This is a collection of stories that, when considered together, can help inform you on my perspective of Race in America.
Hopefully, I am not usurping the momentum of anyone else, but I would like to start hashtag, or a hashtag theme:
For me specifically (for today at least): #anecdotesofblackness
If it’s a Tweet, a Tumble, a Stumble, Vine, Snap, video, note, or long-form piece like this one I want you to share your story as fully as you can. Share the individual instances that have left a mark on you good and bad. Share, so that people know every link in your chain.
If you haven’t read my I’m not b/Black, but… article, the gist is that the color of my skin does not matter to me. Yes, I see it, but it is not the largest defining factor of my being. It is a factor that I must admit to as I move through society. This series of stories are times in which society has hammered some meaning into my skin, mostly in a passive way. Some stories are included only because they chain to another story and give the whole more weight, and thus may have little to do with race in and of themselves.
I am fortunate that I have not had to deal with the overt racism of ages past. When relayed singularly I can’t say definitely of any of these stories that race was a motivator. Collectively over my life these, and many more stories I no longer remember have come together and left me feeling… well, it is hard to say. If I aim to fight discrimination outside of myself, I think that I need to be honest about what led me to this point to accomplish that goal.
Sometimes, when I try to tell these stories, people will ask me to consider the other person(s) involved. I will be asked how it would feel to be harshly judged or remembered for a passing moment. I am asked to consider the context. In reply, I bring out another story. I am told I am just cherry picking memories and choosing the bitter fruit at that.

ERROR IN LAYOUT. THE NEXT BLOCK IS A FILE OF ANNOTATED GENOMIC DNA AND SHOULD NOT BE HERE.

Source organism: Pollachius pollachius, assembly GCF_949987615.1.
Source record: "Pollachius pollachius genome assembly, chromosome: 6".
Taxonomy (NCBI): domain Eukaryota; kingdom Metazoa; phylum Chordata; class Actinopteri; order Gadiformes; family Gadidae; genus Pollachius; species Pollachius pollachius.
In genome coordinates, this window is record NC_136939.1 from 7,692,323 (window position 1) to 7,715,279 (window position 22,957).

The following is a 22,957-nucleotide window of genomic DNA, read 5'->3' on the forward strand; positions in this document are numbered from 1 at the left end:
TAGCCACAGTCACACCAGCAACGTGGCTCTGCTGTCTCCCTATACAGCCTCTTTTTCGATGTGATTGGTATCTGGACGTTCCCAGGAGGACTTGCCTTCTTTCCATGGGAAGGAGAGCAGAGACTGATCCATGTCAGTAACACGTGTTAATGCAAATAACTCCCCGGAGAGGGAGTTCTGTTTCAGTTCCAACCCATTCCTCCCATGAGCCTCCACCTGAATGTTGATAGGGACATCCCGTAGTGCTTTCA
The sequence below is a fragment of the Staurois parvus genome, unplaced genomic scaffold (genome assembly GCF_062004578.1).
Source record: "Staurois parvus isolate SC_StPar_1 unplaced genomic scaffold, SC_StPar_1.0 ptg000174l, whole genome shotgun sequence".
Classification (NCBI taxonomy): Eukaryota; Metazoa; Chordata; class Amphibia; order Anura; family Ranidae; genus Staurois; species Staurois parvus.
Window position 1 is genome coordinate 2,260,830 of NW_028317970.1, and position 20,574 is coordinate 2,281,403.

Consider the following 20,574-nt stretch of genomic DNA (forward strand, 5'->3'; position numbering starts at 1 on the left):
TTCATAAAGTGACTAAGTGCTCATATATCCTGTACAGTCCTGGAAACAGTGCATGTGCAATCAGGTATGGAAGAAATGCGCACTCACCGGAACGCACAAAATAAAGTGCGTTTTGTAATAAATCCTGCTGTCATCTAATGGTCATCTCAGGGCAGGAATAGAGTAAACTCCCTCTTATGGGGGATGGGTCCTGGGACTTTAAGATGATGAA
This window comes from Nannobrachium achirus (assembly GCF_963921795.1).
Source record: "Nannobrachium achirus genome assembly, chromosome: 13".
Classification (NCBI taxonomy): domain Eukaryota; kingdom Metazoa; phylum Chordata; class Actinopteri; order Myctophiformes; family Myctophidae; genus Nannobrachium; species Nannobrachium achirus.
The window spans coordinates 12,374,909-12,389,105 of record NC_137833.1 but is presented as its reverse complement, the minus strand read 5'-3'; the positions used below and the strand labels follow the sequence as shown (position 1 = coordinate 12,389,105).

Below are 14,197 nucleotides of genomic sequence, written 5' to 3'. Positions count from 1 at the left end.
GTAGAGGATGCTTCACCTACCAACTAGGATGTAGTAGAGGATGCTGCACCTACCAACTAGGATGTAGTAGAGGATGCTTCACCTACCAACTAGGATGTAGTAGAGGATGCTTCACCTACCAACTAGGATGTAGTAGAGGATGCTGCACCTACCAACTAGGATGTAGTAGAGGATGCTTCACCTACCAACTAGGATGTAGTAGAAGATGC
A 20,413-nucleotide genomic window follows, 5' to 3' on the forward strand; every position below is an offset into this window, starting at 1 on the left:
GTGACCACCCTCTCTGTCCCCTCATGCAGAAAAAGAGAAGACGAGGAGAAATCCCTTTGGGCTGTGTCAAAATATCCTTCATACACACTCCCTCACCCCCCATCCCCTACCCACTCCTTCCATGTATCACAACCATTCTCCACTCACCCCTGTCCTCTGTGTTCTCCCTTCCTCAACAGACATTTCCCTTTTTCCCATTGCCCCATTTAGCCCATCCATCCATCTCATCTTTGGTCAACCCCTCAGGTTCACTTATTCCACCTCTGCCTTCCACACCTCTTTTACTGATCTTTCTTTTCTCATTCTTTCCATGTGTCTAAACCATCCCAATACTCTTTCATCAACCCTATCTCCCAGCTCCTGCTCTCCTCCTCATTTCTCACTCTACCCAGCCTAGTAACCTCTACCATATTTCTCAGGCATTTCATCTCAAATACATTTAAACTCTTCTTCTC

All of these stories form my context. When I held these as individual events in only my life, they may have been funny stories or close calls. When connected, insight can be gained as to why I am apprehensive, dismissive, or seethe in any given instant. These are the stories that come to mind when people from all walks of life speak of their personal discomforts. To put it dramatically, these are the Sorrows that allow me to deeply empathize with other people.
This is what the world showed me. This is what I grew up into, what I adapted to. I am fine now. But I do not want anyone else to have to grow up as I did. I do not want a child to mature, to become an adult and be able to write a short story on the shadows of racism and phantoms of discrimination that dot their lives.
Now, should every side eye be interpreted as being due to my skin color? Gods no. But when such glares come not from what you do and profess, but something about yourself that you can’t change, how many times is that ignored? How many times do I write off individual instances without considering them in aggregate?
I say to many people “Give me the Truth, even if it is painful. Lies and illusions I can work against forever and get nowhere.” In this vein and my life, constant ambiguity has been my enemy. Looking into Black history in America in the last century, we can definitively say that hangings, church bombings, and other physical abuse had naught but damaging results.
But is redlining, the act of denying services in everything from business loans to prospective housing due to perceived race or socioeconomic status, any better? I would say it is just as bad, as it also robs future opportunities from people. It is not as visceral and, legally, harder to prove.
I am the first to admit that I have not had a bad life. I had a roof over my head, solid education, plenty of entertainment, a steady supply of foodstuffs, and prime health. I found myself leading a singular life, much unlike those I come across daily. For a long time I took each instance on its own. I cannot recall a time in which I ever got every side of the story. But I will share mine with you, as keenly as I remember it, as a first step.